We wake around 6 am. Our tent is cozy. But the air is cool and if we wait to rise, we will walk in the heat. We had a taste of that yesterday, and we’d prefer to avoid a repeat.
Lupine asks for 5 more minutes, so I pack my gear as she soaks up the last few minutes of rest. Then we are off.
We furlough breakfast in favor of early morning miles. But we nibble energy bars to fuel our legs. After yesterday, we are eager for a better day, less tormented by the nature of humanity. Our goal is to make it to Silverwood Lake before the heat is unbearable. We will rest there then continue 5-8 more miles when the air begins to cool.
We ride along the trail as it curves around the hillside, taking us from sun to shade. As time goes on the sun goes higher, and there are fewer steps made in the shade. After 2 hours we’ve gone 5 miles and we stop in the shade for breakfast. There are no ideal spots so we boil water in the middle of the trail for coffee.
Two hikers come by from the opposite direction. They ask us about our trip and how many miles we’ve been doing. We explain that we’ve recently been doing 15 or more miles but it depends on the terrain and we’re also 3 weeks in, so we started at fewer miles, to help avoid an injury. We chat and then they continue. We’re left sipping our coffee.
The trail continues on the hillside, walking through yellow flowering bushes, then it crosses the highway, descends and parallels a road. We walk along barbed wire fences and spot giant metal pipes dwarfed by only the mountains over their shoulders. We point at them and say, that’s where we came from yesterday. It’s hard to believe all the land we’ve traveled.
We stop briefly next to the road as we notice our phones getting light service. I hear footsteps on the gravel before I spot our friend Horse appear before us. We hike with him past a power plant, up a hill, to perch over Silverwood Lake. It’s a pretty lake but we’ve heard rumours about toxic algae and not to drink the water. We’re not sure if they’re true, but it’s not worth taking the risk. We hike for several miles above the coastline of the lake. I take the lead, spotting for poison oak and pointing it out to Lupine.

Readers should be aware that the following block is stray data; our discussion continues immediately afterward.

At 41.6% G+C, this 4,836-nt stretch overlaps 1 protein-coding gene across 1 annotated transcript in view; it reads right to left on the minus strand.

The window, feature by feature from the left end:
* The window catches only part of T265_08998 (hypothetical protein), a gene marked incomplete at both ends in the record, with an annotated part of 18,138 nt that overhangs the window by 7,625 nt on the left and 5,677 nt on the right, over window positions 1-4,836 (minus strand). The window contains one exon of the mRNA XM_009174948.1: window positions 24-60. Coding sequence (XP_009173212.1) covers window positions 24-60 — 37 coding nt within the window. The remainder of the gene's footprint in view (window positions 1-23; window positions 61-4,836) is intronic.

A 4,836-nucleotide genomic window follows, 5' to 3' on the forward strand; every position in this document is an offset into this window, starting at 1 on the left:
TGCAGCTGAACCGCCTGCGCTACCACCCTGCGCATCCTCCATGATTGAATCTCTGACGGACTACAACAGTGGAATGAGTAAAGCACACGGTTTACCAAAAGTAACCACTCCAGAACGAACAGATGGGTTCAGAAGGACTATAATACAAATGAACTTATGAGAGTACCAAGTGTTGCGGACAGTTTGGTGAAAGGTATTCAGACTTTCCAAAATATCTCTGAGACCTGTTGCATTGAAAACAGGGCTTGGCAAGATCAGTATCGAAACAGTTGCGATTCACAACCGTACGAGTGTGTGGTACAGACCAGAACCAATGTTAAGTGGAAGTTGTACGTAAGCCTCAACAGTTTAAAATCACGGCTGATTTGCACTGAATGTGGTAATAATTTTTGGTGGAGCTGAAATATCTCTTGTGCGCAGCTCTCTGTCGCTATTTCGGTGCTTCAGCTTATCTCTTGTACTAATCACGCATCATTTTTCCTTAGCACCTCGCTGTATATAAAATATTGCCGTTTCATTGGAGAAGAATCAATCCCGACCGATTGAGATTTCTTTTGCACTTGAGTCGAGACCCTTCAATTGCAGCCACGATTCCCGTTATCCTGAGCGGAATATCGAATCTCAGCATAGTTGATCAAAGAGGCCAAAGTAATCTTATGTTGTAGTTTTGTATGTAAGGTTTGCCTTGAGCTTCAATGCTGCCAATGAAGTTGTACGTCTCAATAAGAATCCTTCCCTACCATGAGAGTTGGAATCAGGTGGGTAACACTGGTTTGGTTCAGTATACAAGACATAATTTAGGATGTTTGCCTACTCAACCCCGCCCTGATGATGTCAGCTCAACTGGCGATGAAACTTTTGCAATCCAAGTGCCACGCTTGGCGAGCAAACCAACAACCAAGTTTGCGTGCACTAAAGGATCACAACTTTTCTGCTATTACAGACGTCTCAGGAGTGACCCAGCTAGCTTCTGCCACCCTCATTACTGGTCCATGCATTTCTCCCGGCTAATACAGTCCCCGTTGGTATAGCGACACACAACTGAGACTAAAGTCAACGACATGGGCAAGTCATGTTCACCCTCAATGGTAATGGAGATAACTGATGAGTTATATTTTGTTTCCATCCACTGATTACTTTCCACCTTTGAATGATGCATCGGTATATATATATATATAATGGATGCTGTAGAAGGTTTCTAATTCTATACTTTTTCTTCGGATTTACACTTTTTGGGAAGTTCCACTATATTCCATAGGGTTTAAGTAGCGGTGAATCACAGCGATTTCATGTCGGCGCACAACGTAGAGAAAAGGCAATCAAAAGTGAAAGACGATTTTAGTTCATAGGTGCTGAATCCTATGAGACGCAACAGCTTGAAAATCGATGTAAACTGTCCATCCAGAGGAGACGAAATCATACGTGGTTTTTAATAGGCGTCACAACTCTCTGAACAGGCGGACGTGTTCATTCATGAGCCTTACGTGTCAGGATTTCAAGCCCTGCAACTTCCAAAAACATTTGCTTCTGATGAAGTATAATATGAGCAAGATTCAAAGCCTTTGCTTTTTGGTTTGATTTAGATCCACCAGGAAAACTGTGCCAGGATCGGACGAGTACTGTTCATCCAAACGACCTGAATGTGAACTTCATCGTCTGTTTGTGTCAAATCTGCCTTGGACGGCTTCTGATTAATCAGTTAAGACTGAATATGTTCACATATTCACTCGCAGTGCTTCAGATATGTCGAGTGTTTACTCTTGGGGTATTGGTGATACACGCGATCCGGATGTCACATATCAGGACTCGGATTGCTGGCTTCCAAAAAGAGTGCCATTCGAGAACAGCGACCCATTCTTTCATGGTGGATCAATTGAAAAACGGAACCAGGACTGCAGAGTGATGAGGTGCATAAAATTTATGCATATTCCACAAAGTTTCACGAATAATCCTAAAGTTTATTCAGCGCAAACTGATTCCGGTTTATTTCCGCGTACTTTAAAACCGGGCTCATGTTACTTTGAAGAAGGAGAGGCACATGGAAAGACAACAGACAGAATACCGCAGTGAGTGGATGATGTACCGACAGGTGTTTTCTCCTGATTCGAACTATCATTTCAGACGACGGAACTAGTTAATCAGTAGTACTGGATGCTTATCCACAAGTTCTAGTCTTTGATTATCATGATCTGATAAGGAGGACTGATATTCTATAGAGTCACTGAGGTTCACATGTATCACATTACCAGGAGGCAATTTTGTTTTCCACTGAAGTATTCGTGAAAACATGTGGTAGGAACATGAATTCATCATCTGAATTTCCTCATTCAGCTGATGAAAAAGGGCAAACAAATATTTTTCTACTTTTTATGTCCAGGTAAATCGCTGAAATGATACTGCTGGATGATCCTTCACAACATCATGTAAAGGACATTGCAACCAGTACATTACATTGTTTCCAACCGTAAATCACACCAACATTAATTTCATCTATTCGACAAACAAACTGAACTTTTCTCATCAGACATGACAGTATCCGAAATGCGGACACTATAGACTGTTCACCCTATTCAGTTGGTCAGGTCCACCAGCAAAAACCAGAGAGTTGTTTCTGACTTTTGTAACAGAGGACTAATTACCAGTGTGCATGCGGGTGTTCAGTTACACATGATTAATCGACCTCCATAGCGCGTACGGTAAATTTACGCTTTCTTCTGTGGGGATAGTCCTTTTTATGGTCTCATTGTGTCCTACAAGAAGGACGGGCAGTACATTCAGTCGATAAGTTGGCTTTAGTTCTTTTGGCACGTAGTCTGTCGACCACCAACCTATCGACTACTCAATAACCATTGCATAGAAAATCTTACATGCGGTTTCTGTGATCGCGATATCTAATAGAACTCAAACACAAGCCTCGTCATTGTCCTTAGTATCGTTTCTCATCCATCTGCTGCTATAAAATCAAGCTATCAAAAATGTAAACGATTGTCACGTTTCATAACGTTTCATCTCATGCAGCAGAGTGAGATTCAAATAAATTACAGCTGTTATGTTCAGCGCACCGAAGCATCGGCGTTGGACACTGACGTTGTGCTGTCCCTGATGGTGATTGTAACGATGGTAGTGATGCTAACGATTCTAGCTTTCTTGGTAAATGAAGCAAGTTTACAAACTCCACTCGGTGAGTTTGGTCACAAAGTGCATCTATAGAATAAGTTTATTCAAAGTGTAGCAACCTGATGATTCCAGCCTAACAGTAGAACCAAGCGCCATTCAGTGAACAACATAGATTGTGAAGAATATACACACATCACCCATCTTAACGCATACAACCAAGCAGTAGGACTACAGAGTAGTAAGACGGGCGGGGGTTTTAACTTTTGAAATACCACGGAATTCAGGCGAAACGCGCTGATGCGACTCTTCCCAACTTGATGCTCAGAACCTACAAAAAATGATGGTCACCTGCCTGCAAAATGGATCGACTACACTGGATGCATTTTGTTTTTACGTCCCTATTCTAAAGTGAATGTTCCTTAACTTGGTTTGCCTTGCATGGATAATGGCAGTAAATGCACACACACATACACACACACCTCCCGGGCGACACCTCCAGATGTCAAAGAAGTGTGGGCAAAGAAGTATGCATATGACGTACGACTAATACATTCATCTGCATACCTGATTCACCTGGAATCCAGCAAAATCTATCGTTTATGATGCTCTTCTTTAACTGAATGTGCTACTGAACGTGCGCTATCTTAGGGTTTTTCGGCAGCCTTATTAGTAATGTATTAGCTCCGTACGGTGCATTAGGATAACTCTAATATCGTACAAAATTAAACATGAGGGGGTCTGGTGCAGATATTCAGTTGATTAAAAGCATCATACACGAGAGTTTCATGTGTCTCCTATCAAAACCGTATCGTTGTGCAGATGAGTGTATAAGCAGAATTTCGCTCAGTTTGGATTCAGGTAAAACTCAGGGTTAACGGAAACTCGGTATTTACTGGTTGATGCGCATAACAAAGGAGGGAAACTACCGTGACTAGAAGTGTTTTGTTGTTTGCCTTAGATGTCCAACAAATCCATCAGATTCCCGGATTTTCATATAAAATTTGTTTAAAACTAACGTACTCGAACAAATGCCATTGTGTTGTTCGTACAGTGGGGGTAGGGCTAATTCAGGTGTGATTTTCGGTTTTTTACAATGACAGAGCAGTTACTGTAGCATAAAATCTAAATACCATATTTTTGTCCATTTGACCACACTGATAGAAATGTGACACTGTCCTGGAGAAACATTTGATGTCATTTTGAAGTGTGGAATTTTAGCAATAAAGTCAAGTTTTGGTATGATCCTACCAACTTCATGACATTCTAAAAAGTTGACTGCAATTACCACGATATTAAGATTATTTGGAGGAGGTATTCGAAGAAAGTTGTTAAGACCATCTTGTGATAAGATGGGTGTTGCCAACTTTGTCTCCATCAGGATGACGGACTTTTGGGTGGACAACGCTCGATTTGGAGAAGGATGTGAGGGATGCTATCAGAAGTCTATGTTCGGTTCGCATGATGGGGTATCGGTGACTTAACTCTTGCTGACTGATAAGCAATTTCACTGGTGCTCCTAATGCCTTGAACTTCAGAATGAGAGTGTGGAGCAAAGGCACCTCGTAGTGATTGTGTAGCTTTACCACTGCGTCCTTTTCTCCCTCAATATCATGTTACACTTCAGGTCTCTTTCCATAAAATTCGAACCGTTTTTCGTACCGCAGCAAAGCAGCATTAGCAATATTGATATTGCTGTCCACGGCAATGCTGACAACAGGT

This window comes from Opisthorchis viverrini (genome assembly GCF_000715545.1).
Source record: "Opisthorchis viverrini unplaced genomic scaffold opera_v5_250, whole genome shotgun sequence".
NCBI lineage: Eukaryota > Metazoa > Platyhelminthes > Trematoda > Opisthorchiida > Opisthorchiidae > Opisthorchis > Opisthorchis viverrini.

We’ve developed a system of specialities. I take the lead and spot for poison oak when we’re in areas where it’s expected. Lupine looks out for snakes, because so far she’s been the one to spot them. And I’m pretty much terrified of them, although she tells me I managed myself well during both of yesterday’s encounters.
When we finally reach the park At the end of Silverwood Lake, around noon, it’s scorching hot. Lupine, Horse and I find a spot under a covered picnic area and camp out for several hours. We eat. We clean our faces, stretch, chat, look for outlets to charge our electronics from, then eat again at about 4 pm. After eating, Horse takes off to finish 5-7 more miles. The wind has picked up and makes the air better conditioned for movement. Lupine and I plan to follow shortly behind.
As we pack up our gear I remember to go pick up my solar backup battery. I use it as a backup battery for my phone. You can charge it from an outlet but it also has a small solar panel on it which is arguably useless. Yet, still I like to place it in the sun just to try to get some extra juice.
I look around the sidewalk where it split in two directions, next to a green grassy field. My charger is gone. I know I hadn’t already picked it up. We’ve been the only people in this area of the park since we arrived, although, there was one small family group that passed by about 30-40 minutes ago. One of them must have seen the charger and grabbed it. They likely thought it had been left behind by someone. But we were maybe 30 ft away with camping gear splayed on our picnic tables. Why wouldn’t it occur to them to ask us if it was ours?
I’m filled with frustration. When your thru-hiking, you try to carry minimal items to minimize your weight, making it easier to hike. So everything you do bring serves a function. I consider my backup battery a luxury but also a crucial piece of gear that fulfills an important function. It allows me to recharge my phone, which is what I use to write in my trail journals, and take pictures and video. Without it, I run the risk of losing battery and not being able to journal. That makes me sad.
We search the campground for the people but it appears they’ve already left. So, again frustrated by humans, we hike upward into the hills.
By this time it’s after 6, and the air again is cool. As we rise above the lake my spirits gently lift as I look out at the mountains around the lake. They almost look like little islands.
We hike onward into the night again spotting bats overhead. It’s dark by the time we encounter Horse with his light on inside his tent. There’s no room for another tent so we push on further into the darkness. We become focused on our feet as if we’re walking through a tunnel. Miles fade under foot. Then a bark tears through the night. It startles our senses as it continues. I see a light in the distance where the dog must be located. I picture a german shepherd or doberman pinscher as it continues to bark, echoing into the darkness. I can tell it hasn’t come closer so I relax knowing that.
We hike two more miles before finding a damp spot. Hungry again we pitch our tent and snack on nuts and mango inside. We fall asleep to the flap of wind. Occasionally a jet flys overhead, presumably from LAX. I hear a train in the distance before I fall asleep.